2. Given the foregoing, GMC correctly contends that the trial court erred in denying its motion for its failure to conduct a hearing on “unliquidated” damages. See Hazlett & Hancock Constr. Co. v. Virgil Womack Constr. Co., 181 Ga.App. 25, 26-28(2) (351 S.E.2d 218) (1986) (trial court's failure to require proof of damages when the record shows that the plaintiff's damages were not liquidated may constitute a non-amendable defect requiring the judgment to be set aside). Harsco's failure to prove its damages constitutes a non-amendable defect within the meaning of OCGA § 9-11-60(d)(3).3 If an action involves unliquidated damages, then the court may not enter a default judgment for the plaintiff unless the plaintiff introduces evidence and establishes the amount of damages. OCGA § 9-11-55(a); see also Bellsouth Advertising & Publishing Corp. v. Kingdom Adventures, LLC, 277 Ga.App. 495, 495-496(1) (627 S.E.2d 125) (2006); compare Clements v. Trust Co. Bank of Middle Ga., 171 Ga.App. 600(2) (320 S.E.2d 576) (1984).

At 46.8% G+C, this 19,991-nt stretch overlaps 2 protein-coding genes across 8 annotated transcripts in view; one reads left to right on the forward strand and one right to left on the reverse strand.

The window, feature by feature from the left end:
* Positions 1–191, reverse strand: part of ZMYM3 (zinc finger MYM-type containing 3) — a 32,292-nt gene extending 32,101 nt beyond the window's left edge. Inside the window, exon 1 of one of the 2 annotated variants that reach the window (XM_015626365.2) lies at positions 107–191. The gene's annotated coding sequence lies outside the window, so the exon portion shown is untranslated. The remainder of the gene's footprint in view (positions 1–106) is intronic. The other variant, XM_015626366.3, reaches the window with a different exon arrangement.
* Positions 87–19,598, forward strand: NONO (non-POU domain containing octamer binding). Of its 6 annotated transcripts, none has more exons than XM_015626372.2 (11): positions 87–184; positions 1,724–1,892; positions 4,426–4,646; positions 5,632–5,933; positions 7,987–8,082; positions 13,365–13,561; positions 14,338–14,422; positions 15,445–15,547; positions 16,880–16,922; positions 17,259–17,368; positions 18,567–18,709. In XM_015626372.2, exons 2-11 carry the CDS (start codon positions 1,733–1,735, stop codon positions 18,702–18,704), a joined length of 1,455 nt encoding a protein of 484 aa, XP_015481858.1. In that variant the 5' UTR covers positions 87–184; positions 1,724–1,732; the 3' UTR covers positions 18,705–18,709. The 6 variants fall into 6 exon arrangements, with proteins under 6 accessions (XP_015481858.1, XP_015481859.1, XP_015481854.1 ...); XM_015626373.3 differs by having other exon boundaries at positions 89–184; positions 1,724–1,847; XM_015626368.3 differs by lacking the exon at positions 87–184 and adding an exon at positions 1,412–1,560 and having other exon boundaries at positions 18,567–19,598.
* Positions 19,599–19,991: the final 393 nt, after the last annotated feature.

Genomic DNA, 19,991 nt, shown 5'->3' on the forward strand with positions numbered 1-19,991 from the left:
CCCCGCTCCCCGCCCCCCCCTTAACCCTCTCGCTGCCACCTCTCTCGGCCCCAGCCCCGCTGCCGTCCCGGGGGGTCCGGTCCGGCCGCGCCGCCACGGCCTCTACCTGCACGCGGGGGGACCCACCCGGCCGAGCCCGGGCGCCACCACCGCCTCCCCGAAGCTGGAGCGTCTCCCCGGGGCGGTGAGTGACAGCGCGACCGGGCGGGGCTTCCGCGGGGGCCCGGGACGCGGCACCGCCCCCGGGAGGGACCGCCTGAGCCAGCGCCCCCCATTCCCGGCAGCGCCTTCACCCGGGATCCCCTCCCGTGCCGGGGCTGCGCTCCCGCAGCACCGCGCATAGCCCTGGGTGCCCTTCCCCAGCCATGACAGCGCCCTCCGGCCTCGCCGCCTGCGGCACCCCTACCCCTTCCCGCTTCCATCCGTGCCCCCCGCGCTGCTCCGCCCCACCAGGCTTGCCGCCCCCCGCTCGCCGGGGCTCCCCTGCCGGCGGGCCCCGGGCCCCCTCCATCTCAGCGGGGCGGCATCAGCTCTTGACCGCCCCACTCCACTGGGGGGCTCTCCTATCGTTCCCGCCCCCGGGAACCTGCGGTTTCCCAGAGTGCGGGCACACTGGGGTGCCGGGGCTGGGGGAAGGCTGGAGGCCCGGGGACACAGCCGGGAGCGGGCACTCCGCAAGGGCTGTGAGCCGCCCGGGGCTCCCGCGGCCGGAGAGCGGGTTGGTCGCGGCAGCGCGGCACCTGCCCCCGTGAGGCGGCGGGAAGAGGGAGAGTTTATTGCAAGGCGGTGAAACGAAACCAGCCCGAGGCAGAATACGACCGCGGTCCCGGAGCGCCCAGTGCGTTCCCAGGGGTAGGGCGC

3. Having decided that the trial court erred in failing to conduct an evidentiary hearing on unliquidated damages in this case, we need not reach Harsco's final claim of error.
1. The attorney fee award was based on an affidavit from Harsco's attorney which was included in his billing records.
2. GMC also filed a direct appeal from the default judgment. GMC argued that the appeal was timely because, even though the judgment had been entered six months earlier, the civil case disposition form had been filed only recently. This Court dismissed the appeal, holding that the relevant date for determining the timeliness of an appeal is the date the judgment was entered, not the date the civil case disposition form was filed. GMC Group v. Harsco Corp., 293 Ga.App. 707 (667 S.E.2d 916) (2008).
3. A final judgment may be set aside under OCGA § 9-11-60(d)(3) based upon a non-amendable defect that appears on the face of the record or pleadings. Archer v. Monroe, 165 Ga.App. 724, 725(2) (302 S.E.2d 583) (1983).
MILLER, Chief Judge.
PHIPPS, P.J., and JOHNSON, J., concur.